Please note that these instructions are general guidelines to be followed; however, any written or verbal instructions provided by Dr. Mazzara supersede the instructions below and should be followed.
Carpal Tunnel Release / Hand Surgery with Early Motion
Activity: After your hand surgery, you will be placed in a bulky dressing. There may be swelling of the hand and wrist following surgery. You are encouraged to keep the hand elevated in a sling or on a pillow when lying down. If your fingers are exposed, try to move them as much as possible to avoid joint stiffness and swelling. Let pain be your guide. The dressing should remain in place for 48 hours, after which it may be removed. You may use the hand as tolerated as your pain permits. Overprotecting the hand will lead to a prolonged recovery. Keep the sutures or Steri-trips intact and covered with a Band-Aid.
Driving: You may drive a vehicle if you are able to safely operate the vehicle. You cannot drive if you are taking narcotic pain medication.
Work: You may return to work as soon as you feel able and if performing your regular job is possible given your activity restrictions (otherwise we will discuss return to work at your first post-op visit).
Dressings: Keep the postoperative dressing clean, dry and intact until 48 hours after surgery at which point it may be removed. After 48 hours, you may use the hand for light activity until you are seen at the first postoperative visit. Try to keep the wound dry and covered with a large Band-Aid. Showering is permitted, however, only Hibiclens soap is permitted on the area of the surgical incision. If the incision does get wet, clean it with rubbing alcohol, pat it dry with a clean gauze pad and cover it with a dry Band-Aid.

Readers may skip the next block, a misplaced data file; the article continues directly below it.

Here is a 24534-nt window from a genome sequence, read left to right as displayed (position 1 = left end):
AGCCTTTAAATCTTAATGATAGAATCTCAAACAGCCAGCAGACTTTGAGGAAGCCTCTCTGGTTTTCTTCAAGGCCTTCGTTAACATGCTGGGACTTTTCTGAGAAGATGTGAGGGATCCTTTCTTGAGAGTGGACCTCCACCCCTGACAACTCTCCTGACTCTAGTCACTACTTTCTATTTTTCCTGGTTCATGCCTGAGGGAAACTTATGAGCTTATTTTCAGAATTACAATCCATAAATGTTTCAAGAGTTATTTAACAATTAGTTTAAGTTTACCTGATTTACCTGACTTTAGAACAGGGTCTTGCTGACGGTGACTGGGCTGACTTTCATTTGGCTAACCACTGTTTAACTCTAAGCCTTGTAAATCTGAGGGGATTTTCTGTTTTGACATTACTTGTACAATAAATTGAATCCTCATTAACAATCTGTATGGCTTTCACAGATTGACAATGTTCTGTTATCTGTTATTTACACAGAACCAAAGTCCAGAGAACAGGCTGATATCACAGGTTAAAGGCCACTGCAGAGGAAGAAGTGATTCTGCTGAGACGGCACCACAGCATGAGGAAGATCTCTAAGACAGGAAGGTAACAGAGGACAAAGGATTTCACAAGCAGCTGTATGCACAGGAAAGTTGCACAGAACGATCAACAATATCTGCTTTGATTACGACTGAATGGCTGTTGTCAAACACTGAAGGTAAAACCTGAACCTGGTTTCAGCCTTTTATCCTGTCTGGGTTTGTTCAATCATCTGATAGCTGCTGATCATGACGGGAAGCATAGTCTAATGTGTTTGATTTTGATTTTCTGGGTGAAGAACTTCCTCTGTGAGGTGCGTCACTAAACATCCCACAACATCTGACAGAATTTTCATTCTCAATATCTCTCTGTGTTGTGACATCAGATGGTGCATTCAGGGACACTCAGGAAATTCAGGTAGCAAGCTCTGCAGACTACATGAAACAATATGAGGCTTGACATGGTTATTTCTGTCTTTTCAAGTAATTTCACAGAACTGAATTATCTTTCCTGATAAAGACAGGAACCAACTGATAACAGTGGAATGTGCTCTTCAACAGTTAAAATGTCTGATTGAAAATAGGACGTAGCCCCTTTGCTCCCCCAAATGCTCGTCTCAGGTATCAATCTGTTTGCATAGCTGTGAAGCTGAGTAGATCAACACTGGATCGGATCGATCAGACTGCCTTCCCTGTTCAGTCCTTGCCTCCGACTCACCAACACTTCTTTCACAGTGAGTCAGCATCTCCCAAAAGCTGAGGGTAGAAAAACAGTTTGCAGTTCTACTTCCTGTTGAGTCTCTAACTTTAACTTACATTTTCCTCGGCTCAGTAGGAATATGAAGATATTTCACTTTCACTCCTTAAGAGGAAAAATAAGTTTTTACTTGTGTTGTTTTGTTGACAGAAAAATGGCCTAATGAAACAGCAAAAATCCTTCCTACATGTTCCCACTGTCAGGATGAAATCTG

Medications: You may resume your normal medications that you took prior to surgery. Your prescription for pain medication was sent to your pharmacy before the surgery. You should not require any more pain medication than we ordered before your first office visit.
If you are not taking the prescribed pain medications, you may take Extra-Strength Tylenol as directed on the label. You may take over-the-counter anti-inflammatory medications such as Advil or Aleve if you know you can tolerate those medications and are not taking blood thinners. Once the nerve block begins to wear off, start your pain medicine.
Follow up: Make an appointment to be seen approximately _____ days after surgery. I will discuss the procedure and the findings during surgery at this visit.
Problems: Complications from surgery can occur and you must be aware of the early warning symptoms of some of the more serious problems that may arise. The risk of surgery is never “zero”. Call the office for a temperature over 101 degrees or pain not controlled by the pain medication.
If you have any questions or problems, please call the office. The office is open Monday through Friday from 9:00am to 5:00pm and can be reached at 860-649-2267. For emergencies, you should call this number and talk with me or the covering doctor.